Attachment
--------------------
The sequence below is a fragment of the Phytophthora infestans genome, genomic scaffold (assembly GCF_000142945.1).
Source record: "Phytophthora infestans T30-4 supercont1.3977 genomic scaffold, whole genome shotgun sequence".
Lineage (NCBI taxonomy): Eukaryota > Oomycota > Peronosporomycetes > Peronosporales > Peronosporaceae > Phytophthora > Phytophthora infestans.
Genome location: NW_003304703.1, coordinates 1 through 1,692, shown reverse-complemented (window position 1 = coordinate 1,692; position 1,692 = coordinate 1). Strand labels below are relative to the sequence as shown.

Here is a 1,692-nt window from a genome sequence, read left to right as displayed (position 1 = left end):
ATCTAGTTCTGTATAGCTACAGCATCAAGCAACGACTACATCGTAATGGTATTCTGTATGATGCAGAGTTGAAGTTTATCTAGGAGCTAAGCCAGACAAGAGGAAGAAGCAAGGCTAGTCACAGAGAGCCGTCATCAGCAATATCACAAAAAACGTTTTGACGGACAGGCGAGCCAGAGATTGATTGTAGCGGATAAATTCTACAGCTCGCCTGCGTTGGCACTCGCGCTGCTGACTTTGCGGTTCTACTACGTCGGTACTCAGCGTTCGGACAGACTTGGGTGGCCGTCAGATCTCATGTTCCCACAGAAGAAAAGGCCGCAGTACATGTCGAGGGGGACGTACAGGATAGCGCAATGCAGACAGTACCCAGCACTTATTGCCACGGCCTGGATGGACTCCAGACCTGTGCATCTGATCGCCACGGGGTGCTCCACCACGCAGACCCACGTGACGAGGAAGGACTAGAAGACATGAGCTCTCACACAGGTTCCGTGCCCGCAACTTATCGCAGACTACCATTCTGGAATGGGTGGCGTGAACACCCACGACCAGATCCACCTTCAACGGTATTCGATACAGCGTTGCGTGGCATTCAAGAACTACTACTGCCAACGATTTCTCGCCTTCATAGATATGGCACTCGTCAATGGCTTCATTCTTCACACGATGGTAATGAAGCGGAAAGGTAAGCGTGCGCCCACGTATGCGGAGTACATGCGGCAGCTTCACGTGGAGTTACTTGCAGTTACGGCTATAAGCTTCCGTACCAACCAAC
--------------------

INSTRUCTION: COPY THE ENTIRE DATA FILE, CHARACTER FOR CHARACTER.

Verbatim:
The sequence below is a fragment of the Phytophthora infestans genome, genomic scaffold (assembly GCF_000142945.1).
Source record: "Phytophthora infestans T30-4 supercont1.3977 genomic scaffold, whole genome shotgun sequence".
Lineage (NCBI taxonomy): Eukaryota > Oomycota > Peronosporomycetes > Peronosporales > Peronosporaceae > Phytophthora > Phytophthora infestans.
Genome location: NW_003304703.1, coordinates 1 through 1,692, shown reverse-complemented (window position 1 = coordinate 1,692; position 1,692 = coordinate 1). Strand labels below are relative to the sequence as shown.

Here is a 1,692-nt window from a genome sequence, read left to right as displayed (position 1 = left end):
ATCTAGTTCTGTATAGCTACAGCATCAAGCAACGACTACATCGTAATGGTATTCTGTATGATGCAGAGTTGAAGTTTATCTAGGAGCTAAGCCAGACAAGAGGAAGAAGCAAGGCTAGTCACAGAGAGCCGTCATCAGCAATATCACAAAAAACGTTTTGACGGACAGGCGAGCCAGAGATTGATTGTAGCGGATAAATTCTACAGCTCGCCTGCGTTGGCACTCGCGCTGCTGACTTTGCGGTTCTACTACGTCGGTACTCAGCGTTCGGACAGACTTGGGTGGCCGTCAGATCTCATGTTCCCACAGAAGAAAAGGCCGCAGTACATGTCGAGGGGGACGTACAGGATAGCGCAATGCAGACAGTACCCAGCACTTATTGCCACGGCCTGGATGGACTCCAGACCTGTGCATCTGATCGCCACGGGGTGCTCCACCACGCAGACCCACGTGACGAGGAAGGACTAGAAGACATGAGCTCTCACACAGGTTCCGTGCCCGCAACTTATCGCAGACTACCATTCTGGAATGGGTGGCGTGAACACCCACGACCAGATCCACCTTCAACGGTATTCGATACAGCGTTGCGTGGCATTCAAGAACTACTACTGCCAACGATTTCTCGCCTTCATAGATATGGCACTCGTCAATGGCTTCATTCTTCACACGATGGTAATGAAGCGGAAAGGTAAGCGTGCGCCCACGTATGCGGAGTACATGCGGCAGCTTCACGTGGAGTTACTTGCAGTTACGGCTATAAGCTTCCGTACCAACCAAC